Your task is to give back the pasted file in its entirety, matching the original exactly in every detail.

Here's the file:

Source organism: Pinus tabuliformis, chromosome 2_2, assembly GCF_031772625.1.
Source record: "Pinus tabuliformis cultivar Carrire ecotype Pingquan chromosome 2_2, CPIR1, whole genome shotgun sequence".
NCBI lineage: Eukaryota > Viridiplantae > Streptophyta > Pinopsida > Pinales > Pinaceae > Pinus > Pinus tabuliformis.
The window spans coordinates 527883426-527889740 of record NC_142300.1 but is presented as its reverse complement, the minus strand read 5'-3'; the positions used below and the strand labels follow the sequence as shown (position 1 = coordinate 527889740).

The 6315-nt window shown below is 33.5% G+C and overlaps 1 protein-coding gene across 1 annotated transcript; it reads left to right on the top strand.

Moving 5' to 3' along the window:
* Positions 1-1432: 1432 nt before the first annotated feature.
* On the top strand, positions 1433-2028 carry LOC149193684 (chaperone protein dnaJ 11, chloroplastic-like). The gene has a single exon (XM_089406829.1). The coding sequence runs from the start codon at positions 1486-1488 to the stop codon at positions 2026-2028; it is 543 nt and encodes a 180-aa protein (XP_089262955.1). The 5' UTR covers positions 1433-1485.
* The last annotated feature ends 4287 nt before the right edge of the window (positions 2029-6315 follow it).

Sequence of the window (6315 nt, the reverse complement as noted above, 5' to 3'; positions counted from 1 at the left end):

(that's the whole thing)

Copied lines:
Source organism: Pinus tabuliformis, chromosome 2_2, assembly GCF_031772625.1.
Source record: "Pinus tabuliformis cultivar Carrire ecotype Pingquan chromosome 2_2, CPIR1, whole genome shotgun sequence".
NCBI lineage: Eukaryota > Viridiplantae > Streptophyta > Pinopsida > Pinales > Pinaceae > Pinus > Pinus tabuliformis.
The window spans coordinates 527883426-527889740 of record NC_142300.1 but is presented as its reverse complement, the minus strand read 5'-3'; the positions used below and the strand labels follow the sequence as shown (position 1 = coordinate 527889740).

The 6315-nt window shown below is 33.5% G+C and overlaps 1 protein-coding gene across 1 annotated transcript; it reads left to right on the top strand.

Moving 5' to 3' along the window:
* Positions 1-1432: 1432 nt before the first annotated feature.
* On the top strand, positions 1433-2028 carry LOC149193684 (chaperone protein dnaJ 11, chloroplastic-like). The gene has a single exon (XM_089406829.1). The coding sequence runs from the start codon at positions 1486-1488 to the stop codon at positions 2026-2028; it is 543 nt and encodes a 180-aa protein (XP_089262955.1). The 5' UTR covers positions 1433-1485.
* The last annotated feature ends 4287 nt before the right edge of the window (positions 2029-6315 follow it).

Sequence of the window (6315 nt, the reverse complement as noted above, 5' to 3'; positions counted from 1 at the left end):